The conversation started out innocently enough. We were talking about the grades my daughter earned in the third quarter, which ended on Friday. Of course, nowadays, with programs like PowerSchool, there really are no surprises when it comes to grades. If parents open that report card and don’t know what their kids’ grades are, they’re not paying attention.

But then my daughter stared talking about a student in her AP English class who was missing much of her work for last quarter because she just didn’t hand it in. Or something. This particular student was ranked number one in the class last year, but this year… not so much.

If you’re wondering why a child would choose to slack off junior year—the year that is probably the most important, as far as college admission goes—read on. The rest of the conversation is quite telling. While the subject continued on grades and class rank, the focuse shifted to my youngest.

“I’ll bet you’re valedictorian in your class,” my daughter said to her brother. Her tone was almost accusatory.

“No I’m not,” he assured her, and he named the student who is.

“Well, you’re just a freshman,” she told him. “Your classes are easy and you don’t even do any homework. Wait until junior year. The people who are working hard now will get overwhelmed and start to struggle. Then you’ll be valedictorian.” She seemed pleased with her logic.

There was a pause in the conversation, and I thought it might be over. Then she said, “But if you’re valedictorian, you’ll have to give a speech, and you won’t want to do that. You’ll have to slack off a bit. But not too much because you don’t want Guidance to notice and ask you what’s up.”

“If I’m a junior and I’m number one in the class, I’ll have to slack off more than just ‘a bit.’”

“No you won’t,” I inserted myself into the conversation. “The top few students are really close. If one grade slips just a little, you’ll slip to number two with no problem.”

“But you don’t want to be salutatorian, either,” his sister cautioned him. “There’s really no point. If you aren’t number one, may as well go for third. Then you won’t have to give a speech, and you won’t have to be second.” If there was such a thing as an audible wink, she would have inserted one here.

And that explains why the top student in the class might slack off junior year—apparently, it’s all about the speech. And this is where I insert an audible groan….

 

One final thought–Christmas antics

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Stuffing stockings—one of my annual Christmas challenges. Have I found enough stuff to fill each stocking? Will I have too much stuff, and if so, what will I do with the extra? Even after years of filling the same stockings, I always second-guess myself.

This year, we approached the holiday in “scaled down” mode. Finances are a little tight, so when I was searching for stocking stuffers, I decided to go the practical route. In addition to some toiletries, toothbrushes, and a tiny puzzle-y-thing or two (okay, and the requisite chocolate…), I purchased socks and underwear to fill the extra space in the stockings because, well… practical (and necessary).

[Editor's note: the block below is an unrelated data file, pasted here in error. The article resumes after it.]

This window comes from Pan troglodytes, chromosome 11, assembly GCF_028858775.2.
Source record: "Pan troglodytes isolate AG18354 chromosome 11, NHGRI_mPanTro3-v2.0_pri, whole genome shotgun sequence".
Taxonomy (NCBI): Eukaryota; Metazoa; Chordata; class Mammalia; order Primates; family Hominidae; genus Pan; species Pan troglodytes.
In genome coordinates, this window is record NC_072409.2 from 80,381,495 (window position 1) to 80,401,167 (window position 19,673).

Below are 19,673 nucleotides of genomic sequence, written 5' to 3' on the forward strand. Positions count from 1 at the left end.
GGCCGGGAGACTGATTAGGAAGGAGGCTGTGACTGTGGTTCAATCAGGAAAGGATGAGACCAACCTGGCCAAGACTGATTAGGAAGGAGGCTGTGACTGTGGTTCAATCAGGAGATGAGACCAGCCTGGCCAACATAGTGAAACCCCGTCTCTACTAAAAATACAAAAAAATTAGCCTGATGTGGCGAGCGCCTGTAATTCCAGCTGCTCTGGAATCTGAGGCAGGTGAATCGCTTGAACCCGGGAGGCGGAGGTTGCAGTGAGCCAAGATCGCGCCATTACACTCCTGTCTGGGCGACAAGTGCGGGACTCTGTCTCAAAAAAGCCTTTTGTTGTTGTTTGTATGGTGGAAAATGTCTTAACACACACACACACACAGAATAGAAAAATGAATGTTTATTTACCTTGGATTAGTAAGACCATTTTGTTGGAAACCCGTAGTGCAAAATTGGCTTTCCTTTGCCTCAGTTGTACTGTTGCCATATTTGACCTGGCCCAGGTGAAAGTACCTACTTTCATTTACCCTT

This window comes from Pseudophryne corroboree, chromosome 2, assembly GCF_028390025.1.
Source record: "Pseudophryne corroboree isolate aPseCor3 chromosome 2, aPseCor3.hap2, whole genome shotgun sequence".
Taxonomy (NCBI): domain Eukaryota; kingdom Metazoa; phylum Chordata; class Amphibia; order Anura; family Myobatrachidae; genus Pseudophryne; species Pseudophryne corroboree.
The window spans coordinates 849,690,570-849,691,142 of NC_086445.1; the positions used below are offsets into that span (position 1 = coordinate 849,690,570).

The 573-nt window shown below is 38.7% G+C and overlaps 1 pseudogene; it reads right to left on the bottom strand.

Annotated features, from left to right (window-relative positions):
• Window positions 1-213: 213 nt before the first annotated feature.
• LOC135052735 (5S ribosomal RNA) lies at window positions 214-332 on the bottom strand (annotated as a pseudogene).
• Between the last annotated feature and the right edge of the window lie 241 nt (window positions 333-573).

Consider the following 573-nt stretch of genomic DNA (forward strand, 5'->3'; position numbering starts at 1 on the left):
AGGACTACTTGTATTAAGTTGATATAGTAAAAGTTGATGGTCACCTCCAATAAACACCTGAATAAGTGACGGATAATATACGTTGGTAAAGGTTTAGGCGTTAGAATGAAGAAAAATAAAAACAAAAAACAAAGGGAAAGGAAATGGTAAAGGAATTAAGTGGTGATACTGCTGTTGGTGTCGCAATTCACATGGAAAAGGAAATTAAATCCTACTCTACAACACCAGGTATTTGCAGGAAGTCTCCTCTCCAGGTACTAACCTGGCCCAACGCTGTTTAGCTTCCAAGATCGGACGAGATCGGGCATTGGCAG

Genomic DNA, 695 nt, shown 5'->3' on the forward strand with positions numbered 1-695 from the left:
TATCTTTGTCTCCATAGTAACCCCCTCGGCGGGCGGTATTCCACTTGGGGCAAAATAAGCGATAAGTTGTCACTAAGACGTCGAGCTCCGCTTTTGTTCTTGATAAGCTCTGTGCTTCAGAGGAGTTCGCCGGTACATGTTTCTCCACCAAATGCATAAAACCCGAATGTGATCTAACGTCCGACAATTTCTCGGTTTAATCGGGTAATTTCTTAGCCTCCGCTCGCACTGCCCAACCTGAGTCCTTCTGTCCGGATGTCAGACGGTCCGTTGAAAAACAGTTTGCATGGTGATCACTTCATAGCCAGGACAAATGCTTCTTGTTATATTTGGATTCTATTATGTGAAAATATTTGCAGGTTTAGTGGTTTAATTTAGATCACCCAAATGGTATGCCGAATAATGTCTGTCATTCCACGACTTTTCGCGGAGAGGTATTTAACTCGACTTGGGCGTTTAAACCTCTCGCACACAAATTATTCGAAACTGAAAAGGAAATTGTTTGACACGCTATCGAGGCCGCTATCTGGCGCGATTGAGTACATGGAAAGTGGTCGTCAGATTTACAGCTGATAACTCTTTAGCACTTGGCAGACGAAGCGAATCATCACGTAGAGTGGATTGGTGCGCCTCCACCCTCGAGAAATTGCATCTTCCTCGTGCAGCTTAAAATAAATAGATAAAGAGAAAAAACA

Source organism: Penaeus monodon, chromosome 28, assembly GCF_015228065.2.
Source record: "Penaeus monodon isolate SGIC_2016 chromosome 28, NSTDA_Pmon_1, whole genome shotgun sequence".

When I started to actually fill the stockings, I found that I did not have enough room for the underwear. I had purchased a package of underwear for each of the teens in my house. While the packages were a good idea and would have taken up a sizeable chunk of space, the stockings were full enough without them. So late on Christmas Eve, I made the decision to place the packages of underwear in the children’s rooms, as if Santa, himself, had gone to their rooms to check on them and placed the item there.

On Christmas morning, I wanted to make sure none of them missed this amazing Christmas treasure. W was the first one up. “Did you see that there is underwear in your room?” I asked him.

“Yes,” he told me, and then his face brightened. “I was so excited that I had to wake C to let him know. ‘Santa came! Santa came! And look what he brought us: new underwear!’” he recounted the scene for me, and I had to smile at his sense of humor and fun. In fact, he actually did wake his older brother with his humorous rendition of childlike Christmas excitement.

And because that childlike excitement of their younger days has tempered to a much calmer holiday emotion, I always smile at the moments like this one—humorous or not.

The big brother who is trying to sleep in … maybe he doesn’t find these antics quite so entertaining.

Slap bracelet

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Because I grew up in a family with one sister and no brothers, I find it fascinating to watch the interactions of my two nearly grown boys. On Friday afternoon, C came home from college for a brief visit to watch his sister perform in the high school play. I went to get him, and when we arrived home, C walked in the door, and his younger brother was standing in the kitchen.

“Bro!” C exclaimed. “Give me a hug!” He wanted he hug (I think), but he was challenging his brother. Pushing to see if he’d oblige. C approached the younger, arms outstretched, and wrapped his brother in a hug.

What he didn’t expect was the snappy response he’d receive. W whipped his arms around his brother, wrapping him in a bear hug and pulling him off balance. From where I stood, I only heard the snapping of W’s arms against his brother’s back.

“Oh man!” C coughed as he caught his balance and straightened up. “You’re like a slap bracelet,” he said, referring to the way his brother wrapped around him.

I had to laugh. “Slap bracelet” was the perfect description of the aggressive, albeit playful—physical exchange (i.e. the “hug”) I had just witnessed in my kitchen!

Necessities

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In the living room, my son is trying to convince my daughter that some colleges don’t provide toilet paper. I’m not completely sure, but she doesn’t seem to be buying his story.

He and I had this discussion while she was in the shower. It started like this: he decided it would be good to add paper towels to his college packing list. That naturally devolved to the need to bring toilet paper, as well.

“I think you’ll find the school will provide that,” I stated, amused at the ludicrous thought that such a necessity would be overlooked.

“I hear some colleges don’t provide it,” he pushed the issue, spinning this new story as he spoke.

“Really?” I asked, recognizing he was going to make up something. “Like what school doesn’t?”

He threw out the name of an institution that one of his friends will be attending. Since his friend recently returned from his orientation, he would know first-hand if the school didn’t provide such a thing. It was a plausible story, but my son was joking, and I knew it.

“Can you imagine paying all that money for college and having to provide your own toilet paper?” I snickered. “That would just be ridiculous!”

Not to mention how that might work in a shared dormitory bathroom….

Yes, we have some crazy conversations in our house. And yes, I end up thinking about things I most likely would not otherwise consider. Sometimes, that would be a good thing.